A final example offers still other insights into the nature of scientific activity. To understand how it was possible for Lise Meitner and Otto Robert Frisch to interpret Otto Hahn and Fritz Strassmann's discovery of nuclear fission correctly in December 1938 on the basis of the liquid-drop model of the nucleus, I examined the development of that model in detail. (Stuewer, 1994) I found that it occurred in two distinct stages, from 1928- 1935 as a result of work by George Gamow, Werner Heisenberg, and C. F. von Weizsäcker, and from 1936- 1938 as a result of work by Niels Bohr and his collaborators. The earlier stage focussed on the application of the liquid-drop model to mass-defect calculations - static features of the model - while the later stage focussed on its application to nuclear excitations - dynamic features of the model. Meitner was embedded in the former tradition in Berlin, while Frisch was embedded in the latter tradition in Copenhagen. Then, in July 1938, Meitner was forced to flee Berlin, and over the Christmas holidays in late December 1938 she met her nephew Frisch in Kungälv, Sweden, thus bringing these two traditions together during their discussions and producing an entirely new application of the liquid-drop model - the correct interpretation of nuclear fission.

In the first place, this story could convey to students something of the nature of scientific creativity. We recall Arthur Koestler's analysis of the creative act, in which he argued that it lay in the merging of what he called different "matrices" of thought. (Koestler, 1964, 207) It appears that something of this sort occurred here: Meitner and Frisch brought to their meeting very different conceptual frameworks pertaining to a particular nuclear model, and they found that they could combine them in an entirely novel way. Second, as in the earlier examples, students could learn here about the extraordinary personal lives of some physicists. Third, this story shows just how strongly political events can influence the development of science, because both Frisch and Meitner were forced into exile by the brutal racial policies of the Nazis, Frisch soon after the promulgation of the Nazi Civil Service Law in April 1933, Meitner soon after the Anschluss of Austria in March 1938. Students, as future citizens, should understand that the laws, policies, and actions of their government can impinge directly on the scientific health of their country: Science, in common with all of the highest cultural achievements of a nation, cannot be taken for granted but is a delicate plant that requires constant nurturing and support.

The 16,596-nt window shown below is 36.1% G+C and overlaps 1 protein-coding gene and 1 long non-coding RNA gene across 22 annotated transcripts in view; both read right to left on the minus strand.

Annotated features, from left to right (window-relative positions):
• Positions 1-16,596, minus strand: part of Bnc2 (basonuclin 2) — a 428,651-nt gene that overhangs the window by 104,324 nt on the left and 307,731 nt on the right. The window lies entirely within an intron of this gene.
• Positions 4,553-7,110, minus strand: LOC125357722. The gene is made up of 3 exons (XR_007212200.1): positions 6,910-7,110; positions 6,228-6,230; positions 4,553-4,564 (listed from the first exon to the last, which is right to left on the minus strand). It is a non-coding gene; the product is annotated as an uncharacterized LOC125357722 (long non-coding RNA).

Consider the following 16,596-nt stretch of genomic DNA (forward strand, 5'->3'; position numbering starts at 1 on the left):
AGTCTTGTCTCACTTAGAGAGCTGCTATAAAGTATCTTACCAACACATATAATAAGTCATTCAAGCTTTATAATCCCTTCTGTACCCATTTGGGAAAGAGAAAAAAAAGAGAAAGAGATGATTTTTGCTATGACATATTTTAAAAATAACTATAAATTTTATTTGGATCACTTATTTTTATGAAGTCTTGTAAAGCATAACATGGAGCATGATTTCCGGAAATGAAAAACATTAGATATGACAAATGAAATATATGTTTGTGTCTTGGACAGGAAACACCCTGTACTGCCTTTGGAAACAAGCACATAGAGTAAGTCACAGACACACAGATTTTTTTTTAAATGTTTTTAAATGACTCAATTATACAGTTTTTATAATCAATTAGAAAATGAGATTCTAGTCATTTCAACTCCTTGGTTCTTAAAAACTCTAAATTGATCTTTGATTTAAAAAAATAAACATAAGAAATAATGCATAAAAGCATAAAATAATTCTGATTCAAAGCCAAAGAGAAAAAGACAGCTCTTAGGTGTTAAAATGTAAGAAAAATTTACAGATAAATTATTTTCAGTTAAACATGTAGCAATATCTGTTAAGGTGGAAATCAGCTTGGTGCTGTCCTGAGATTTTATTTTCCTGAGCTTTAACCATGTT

The complementarity of objectives, sources, tools, and principles of the physicist and the historian in research thus carries over to teaching. The physicist designs and teaches courses based upon logical considerations; he or she primarily teaches results - the principles, laws, and concepts that are the culmination of centuries of intellectual effort. The historian designs and teaches courses that focus primarily on the intellectual, social, and political contexts in which those principles, laws, and concepts were discovered, and on the personalities and lives of their discoverers. The physicist is more or less constrained to reduce history to vignettes or anecdotes. The historian also enjoys vignettes or anecdotes, but is not satisfied with the picture of physics and physicists they convey.

Thus, students who receive their only exposure to physics and physicists through physics courses as commonly taught will gain an image of physics and physicists that departs significantly from reality. History of physics, accurately taught, can serve as a powerful corrective force: Through history, students can acquire an understanding of the nature of physics, as practiced by real physicists. Teaching in physics and in history also seem complementary; they are to a great extent mutually exclusive, but both are necessary, I would argue, to give students a full understanding of the nature of physics as an intellectual and human activity.